cover image The Ashtray (Or the Man Who Denied Reality)

The Ashtray (Or the Man Who Denied Reality)

Errol Morris. Univ. of Chicago, $30 (192p) ISBN 978-0-226-92268-3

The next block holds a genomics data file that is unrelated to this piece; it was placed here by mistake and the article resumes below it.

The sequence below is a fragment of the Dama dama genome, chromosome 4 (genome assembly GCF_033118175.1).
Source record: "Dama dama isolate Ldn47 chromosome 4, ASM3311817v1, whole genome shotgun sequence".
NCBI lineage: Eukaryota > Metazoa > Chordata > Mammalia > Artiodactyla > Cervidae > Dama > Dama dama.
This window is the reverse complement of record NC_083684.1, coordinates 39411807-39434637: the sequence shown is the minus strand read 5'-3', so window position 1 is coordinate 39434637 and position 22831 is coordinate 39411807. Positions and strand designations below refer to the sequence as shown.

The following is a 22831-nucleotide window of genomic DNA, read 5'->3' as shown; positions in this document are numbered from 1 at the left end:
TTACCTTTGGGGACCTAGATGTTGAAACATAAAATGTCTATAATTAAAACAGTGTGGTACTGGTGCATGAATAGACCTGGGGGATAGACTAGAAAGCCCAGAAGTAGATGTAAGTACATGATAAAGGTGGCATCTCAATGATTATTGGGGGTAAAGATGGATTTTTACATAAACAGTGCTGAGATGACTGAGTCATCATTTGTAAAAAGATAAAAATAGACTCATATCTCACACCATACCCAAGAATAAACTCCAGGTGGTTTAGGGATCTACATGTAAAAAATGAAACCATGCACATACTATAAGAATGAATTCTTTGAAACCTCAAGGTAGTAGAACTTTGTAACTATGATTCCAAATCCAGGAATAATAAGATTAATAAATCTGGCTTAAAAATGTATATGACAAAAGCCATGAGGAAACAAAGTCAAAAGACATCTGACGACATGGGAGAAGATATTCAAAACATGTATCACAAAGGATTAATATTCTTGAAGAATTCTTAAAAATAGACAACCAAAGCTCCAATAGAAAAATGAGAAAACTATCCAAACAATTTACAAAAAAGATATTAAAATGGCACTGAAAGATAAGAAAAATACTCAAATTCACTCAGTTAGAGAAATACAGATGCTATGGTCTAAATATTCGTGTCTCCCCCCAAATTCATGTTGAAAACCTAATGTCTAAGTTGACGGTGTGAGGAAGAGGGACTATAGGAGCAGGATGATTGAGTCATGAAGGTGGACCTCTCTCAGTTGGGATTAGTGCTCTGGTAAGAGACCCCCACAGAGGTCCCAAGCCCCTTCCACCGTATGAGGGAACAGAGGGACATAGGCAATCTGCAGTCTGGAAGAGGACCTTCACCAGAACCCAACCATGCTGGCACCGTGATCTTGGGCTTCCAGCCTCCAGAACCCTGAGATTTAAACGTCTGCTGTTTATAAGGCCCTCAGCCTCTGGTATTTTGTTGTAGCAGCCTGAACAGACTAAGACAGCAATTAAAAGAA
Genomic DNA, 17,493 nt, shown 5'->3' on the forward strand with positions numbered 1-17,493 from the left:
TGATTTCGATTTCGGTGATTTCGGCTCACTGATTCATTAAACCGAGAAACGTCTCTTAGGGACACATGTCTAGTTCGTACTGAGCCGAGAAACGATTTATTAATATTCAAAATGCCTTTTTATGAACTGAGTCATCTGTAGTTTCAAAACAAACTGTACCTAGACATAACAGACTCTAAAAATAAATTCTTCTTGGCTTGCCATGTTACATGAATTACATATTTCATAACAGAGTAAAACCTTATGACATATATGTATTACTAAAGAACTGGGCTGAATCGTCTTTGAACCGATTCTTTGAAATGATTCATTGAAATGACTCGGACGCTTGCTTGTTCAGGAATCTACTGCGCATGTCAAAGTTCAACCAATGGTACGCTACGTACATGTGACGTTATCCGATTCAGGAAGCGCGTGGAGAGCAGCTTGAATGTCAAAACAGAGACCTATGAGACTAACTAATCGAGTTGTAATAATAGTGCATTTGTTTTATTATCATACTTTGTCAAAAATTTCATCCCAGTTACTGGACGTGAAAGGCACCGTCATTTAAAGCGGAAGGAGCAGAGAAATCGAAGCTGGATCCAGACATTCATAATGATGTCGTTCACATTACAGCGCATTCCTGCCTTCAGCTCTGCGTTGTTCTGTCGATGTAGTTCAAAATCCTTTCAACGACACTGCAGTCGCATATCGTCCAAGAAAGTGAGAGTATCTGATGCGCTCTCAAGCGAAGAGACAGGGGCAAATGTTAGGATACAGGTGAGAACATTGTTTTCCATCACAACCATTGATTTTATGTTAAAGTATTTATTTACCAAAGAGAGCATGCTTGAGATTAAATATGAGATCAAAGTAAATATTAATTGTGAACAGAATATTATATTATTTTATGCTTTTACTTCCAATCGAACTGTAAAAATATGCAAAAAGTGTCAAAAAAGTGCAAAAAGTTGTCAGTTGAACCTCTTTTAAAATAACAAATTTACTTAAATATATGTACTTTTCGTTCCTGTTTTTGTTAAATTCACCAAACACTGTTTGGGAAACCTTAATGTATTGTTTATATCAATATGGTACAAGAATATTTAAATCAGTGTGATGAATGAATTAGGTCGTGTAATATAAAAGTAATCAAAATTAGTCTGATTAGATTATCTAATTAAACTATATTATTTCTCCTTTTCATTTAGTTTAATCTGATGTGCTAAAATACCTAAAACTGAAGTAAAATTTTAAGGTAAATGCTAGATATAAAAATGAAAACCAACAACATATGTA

Oscar-winning filmmaker Morris (A Wilderness of Error) was once a graduate student under philosopher Thomas Kuhn, author of The Structure of Scientific Revolutions, and this intimate analysis of flaws in that 1962 treatise is driven by Morris’s smart, conversational tone. Calling Structure, which introduced the phrase paradigm shift to mainstream culture, a “kind of postmodernist bible,” Morris writes that Kuhn’s much-lauded work is in fact “more often than not, false, contradictory, or even devoid of content.” Kuhn’s concept of how scientific change occurs through “incommensurability” between differing conceptual paradigms and his skepticism about the actuality of a real and verifiable world are denounced with logical and commonsense arguments resting on Morris’s insistence on the importance of objective truth. Numerous insights from past scientists, philosophers, and linguists are enlisted, including from Lewis Carroll, Bertrand Russell, and, most importantly, Ludwig Wittgenstein, whom Morris credits as a key influence on Kuhn. Living thinkers interviewed here include Ross MacPhee and Noam Chomsky, who tells Morris that in his experience scientific debate is characterized not by “incommensurability” but the “commonality of cognitive capacities.” Throughout the heady discussion, Kuhn’s cantankerous personality is revealed: he once threw an ashtray at Morris, who is responding—albeit 45 years later—by lobbing this combative tome into the academic and practical world. (May)